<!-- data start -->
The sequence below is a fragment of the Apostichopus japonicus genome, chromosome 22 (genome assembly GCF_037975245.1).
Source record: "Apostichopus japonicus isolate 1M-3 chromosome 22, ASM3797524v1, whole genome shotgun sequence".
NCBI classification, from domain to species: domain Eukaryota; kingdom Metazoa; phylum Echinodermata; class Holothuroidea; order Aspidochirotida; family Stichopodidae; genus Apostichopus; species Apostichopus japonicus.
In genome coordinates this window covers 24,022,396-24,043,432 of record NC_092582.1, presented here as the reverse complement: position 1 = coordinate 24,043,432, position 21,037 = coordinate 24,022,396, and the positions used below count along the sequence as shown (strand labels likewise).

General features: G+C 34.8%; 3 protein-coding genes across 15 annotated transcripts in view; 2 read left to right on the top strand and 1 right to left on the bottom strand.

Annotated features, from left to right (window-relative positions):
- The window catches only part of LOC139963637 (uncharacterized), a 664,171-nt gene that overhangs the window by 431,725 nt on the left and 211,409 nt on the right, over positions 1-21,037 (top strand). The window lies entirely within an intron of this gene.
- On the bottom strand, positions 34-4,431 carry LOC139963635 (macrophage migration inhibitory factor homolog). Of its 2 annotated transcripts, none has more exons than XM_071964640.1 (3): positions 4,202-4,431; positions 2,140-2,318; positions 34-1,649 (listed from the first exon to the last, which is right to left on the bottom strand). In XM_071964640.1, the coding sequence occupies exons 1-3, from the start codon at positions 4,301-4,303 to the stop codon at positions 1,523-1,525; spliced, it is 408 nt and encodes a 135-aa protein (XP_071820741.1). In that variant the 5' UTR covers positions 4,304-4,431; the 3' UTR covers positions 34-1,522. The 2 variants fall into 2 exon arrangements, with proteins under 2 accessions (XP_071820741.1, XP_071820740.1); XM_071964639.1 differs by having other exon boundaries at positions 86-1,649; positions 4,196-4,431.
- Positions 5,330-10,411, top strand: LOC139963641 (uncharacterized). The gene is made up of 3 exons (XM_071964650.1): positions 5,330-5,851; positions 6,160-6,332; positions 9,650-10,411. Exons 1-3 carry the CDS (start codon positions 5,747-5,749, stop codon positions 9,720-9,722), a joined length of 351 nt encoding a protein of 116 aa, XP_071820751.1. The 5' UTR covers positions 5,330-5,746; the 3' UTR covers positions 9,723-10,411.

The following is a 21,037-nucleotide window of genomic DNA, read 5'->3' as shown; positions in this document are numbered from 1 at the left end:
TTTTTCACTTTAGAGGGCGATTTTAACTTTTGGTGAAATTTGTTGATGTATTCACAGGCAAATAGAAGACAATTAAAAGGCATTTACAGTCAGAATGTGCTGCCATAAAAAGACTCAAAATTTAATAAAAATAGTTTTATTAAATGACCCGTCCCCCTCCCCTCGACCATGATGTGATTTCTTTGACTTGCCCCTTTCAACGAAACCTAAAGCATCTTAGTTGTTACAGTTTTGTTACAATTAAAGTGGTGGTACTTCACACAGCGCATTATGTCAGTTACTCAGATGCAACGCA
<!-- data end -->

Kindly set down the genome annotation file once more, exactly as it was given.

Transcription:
The sequence below is a fragment of the Apostichopus japonicus genome, chromosome 22 (genome assembly GCF_037975245.1).
Source record: "Apostichopus japonicus isolate 1M-3 chromosome 22, ASM3797524v1, whole genome shotgun sequence".
NCBI classification, from domain to species: domain Eukaryota; kingdom Metazoa; phylum Echinodermata; class Holothuroidea; order Aspidochirotida; family Stichopodidae; genus Apostichopus; species Apostichopus japonicus.
In genome coordinates this window covers 24,022,396-24,043,432 of record NC_092582.1, presented here as the reverse complement: position 1 = coordinate 24,043,432, position 21,037 = coordinate 24,022,396, and the positions used below count along the sequence as shown (strand labels likewise).

General features: G+C 34.8%; 3 protein-coding genes across 15 annotated transcripts in view; 2 read left to right on the top strand and 1 right to left on the bottom strand.

Annotated features, from left to right (window-relative positions):
- The window catches only part of LOC139963637 (uncharacterized), a 664,171-nt gene that overhangs the window by 431,725 nt on the left and 211,409 nt on the right, over positions 1-21,037 (top strand). The window lies entirely within an intron of this gene.
- On the bottom strand, positions 34-4,431 carry LOC139963635 (macrophage migration inhibitory factor homolog). Of its 2 annotated transcripts, none has more exons than XM_071964640.1 (3): positions 4,202-4,431; positions 2,140-2,318; positions 34-1,649 (listed from the first exon to the last, which is right to left on the bottom strand). In XM_071964640.1, the coding sequence occupies exons 1-3, from the start codon at positions 4,301-4,303 to the stop codon at positions 1,523-1,525; spliced, it is 408 nt and encodes a 135-aa protein (XP_071820741.1). In that variant the 5' UTR covers positions 4,304-4,431; the 3' UTR covers positions 34-1,522. The 2 variants fall into 2 exon arrangements, with proteins under 2 accessions (XP_071820741.1, XP_071820740.1); XM_071964639.1 differs by having other exon boundaries at positions 86-1,649; positions 4,196-4,431.
- Positions 5,330-10,411, top strand: LOC139963641 (uncharacterized). The gene is made up of 3 exons (XM_071964650.1): positions 5,330-5,851; positions 6,160-6,332; positions 9,650-10,411. Exons 1-3 carry the CDS (start codon positions 5,747-5,749, stop codon positions 9,720-9,722), a joined length of 351 nt encoding a protein of 116 aa, XP_071820751.1. The 5' UTR covers positions 5,330-5,746; the 3' UTR covers positions 9,723-10,411.

The following is a 21,037-nucleotide window of genomic DNA, read 5'->3' as shown; positions in this document are numbered from 1 at the left end:
TTTTTCACTTTAGAGGGCGATTTTAACTTTTGGTGAAATTTGTTGATGTATTCACAGGCAAATAGAAGACAATTAAAAGGCATTTACAGTCAGAATGTGCTGCCATAAAAAGACTCAAAATTTAATAAAAATAGTTTTATTAAATGACCCGTCCCCCTCCCCTCGACCATGATGTGATTTCTTTGACTTGCCCCTTTCAACGAAACCTAAAGCATCTTAGTTGTTACAGTTTTGTTACAATTAAAGTGGTGGTACTTCACACAGCGCATTATGTCAGTTACTCAGATGCAACGCA